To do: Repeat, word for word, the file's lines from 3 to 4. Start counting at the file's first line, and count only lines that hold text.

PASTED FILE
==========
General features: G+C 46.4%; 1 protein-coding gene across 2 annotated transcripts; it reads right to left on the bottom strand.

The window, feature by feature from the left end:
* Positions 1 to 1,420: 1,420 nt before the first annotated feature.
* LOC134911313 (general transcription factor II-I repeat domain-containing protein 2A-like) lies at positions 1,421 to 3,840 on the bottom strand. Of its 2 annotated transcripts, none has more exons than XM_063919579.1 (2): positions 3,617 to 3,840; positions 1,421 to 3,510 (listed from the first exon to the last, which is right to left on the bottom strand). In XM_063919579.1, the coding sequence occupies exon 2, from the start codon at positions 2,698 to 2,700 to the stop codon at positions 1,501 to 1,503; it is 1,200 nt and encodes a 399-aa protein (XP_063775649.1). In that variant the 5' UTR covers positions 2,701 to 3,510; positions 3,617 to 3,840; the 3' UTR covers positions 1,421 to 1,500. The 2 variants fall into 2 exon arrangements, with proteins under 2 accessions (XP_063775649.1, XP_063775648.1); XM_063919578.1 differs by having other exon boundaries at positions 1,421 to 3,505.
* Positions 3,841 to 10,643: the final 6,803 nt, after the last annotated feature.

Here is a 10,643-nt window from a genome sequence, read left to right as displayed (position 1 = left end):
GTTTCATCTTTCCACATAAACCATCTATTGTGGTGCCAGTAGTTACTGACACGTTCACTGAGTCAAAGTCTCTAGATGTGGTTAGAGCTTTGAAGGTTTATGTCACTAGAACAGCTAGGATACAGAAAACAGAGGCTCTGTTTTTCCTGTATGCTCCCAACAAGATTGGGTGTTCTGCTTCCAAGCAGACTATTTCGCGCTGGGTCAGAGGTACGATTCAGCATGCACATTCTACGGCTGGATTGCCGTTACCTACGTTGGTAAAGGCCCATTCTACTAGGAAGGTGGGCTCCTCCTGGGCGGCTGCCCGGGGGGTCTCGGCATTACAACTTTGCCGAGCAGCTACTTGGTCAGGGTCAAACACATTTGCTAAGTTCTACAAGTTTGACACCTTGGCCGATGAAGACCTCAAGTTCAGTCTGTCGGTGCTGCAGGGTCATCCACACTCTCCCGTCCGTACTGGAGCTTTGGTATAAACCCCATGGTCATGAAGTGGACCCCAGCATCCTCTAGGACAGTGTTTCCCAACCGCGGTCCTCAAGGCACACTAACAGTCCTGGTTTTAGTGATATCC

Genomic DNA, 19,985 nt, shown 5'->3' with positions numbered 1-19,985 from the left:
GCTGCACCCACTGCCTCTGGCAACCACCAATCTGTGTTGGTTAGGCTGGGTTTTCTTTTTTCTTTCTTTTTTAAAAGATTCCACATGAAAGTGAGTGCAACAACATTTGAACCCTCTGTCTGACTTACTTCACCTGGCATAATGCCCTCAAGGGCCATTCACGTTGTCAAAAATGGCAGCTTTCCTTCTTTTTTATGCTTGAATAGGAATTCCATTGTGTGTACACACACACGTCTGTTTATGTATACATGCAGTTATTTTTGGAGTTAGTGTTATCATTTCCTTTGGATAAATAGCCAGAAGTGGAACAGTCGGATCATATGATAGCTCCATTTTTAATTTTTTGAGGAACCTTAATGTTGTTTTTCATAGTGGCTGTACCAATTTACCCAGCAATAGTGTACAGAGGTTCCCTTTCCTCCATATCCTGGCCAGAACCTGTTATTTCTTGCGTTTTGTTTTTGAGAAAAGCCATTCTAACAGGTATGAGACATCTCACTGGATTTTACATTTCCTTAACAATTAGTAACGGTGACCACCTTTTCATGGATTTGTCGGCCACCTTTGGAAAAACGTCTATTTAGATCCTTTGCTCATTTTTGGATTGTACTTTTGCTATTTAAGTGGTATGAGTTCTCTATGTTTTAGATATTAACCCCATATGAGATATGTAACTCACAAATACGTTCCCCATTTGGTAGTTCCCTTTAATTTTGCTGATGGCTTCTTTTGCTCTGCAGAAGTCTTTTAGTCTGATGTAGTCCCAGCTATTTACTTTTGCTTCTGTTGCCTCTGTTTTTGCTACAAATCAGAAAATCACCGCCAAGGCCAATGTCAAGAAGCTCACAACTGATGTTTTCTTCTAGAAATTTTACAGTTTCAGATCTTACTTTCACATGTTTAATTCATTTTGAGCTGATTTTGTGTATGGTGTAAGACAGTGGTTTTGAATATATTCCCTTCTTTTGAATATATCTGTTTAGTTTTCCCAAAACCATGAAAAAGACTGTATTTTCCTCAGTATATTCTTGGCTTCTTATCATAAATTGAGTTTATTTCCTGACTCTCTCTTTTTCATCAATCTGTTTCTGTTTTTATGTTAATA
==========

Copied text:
* Positions 1 to 1,420: 1,420 nt before the first annotated feature.
* LOC134911313 (general transcription factor II-I repeat domain-containing protein 2A-like) lies at positions 1,421 to 3,840 on the bottom strand. Of its 2 annotated transcripts, none has more exons than XM_063919579.1 (2): positions 3,617 to 3,840; positions 1,421 to 3,510 (listed from the first exon to the last, which is right to left on the bottom strand). In XM_063919579.1, the coding sequence occupies exon 2, from the start codon at positions 2,698 to 2,700 to the stop codon at positions 1,501 to 1,503; it is 1,200 nt and encodes a 399-aa protein (XP_063775649.1). In that variant the 5' UTR covers positions 2,701 to 3,510; positions 3,617 to 3,840; the 3' UTR covers positions 1,421 to 1,500. The 2 variants fall into 2 exon arrangements, with proteins under 2 accessions (XP_063775649.1, XP_063775648.1); XM_063919578.1 differs by having other exon boundaries at positions 1,421 to 3,505.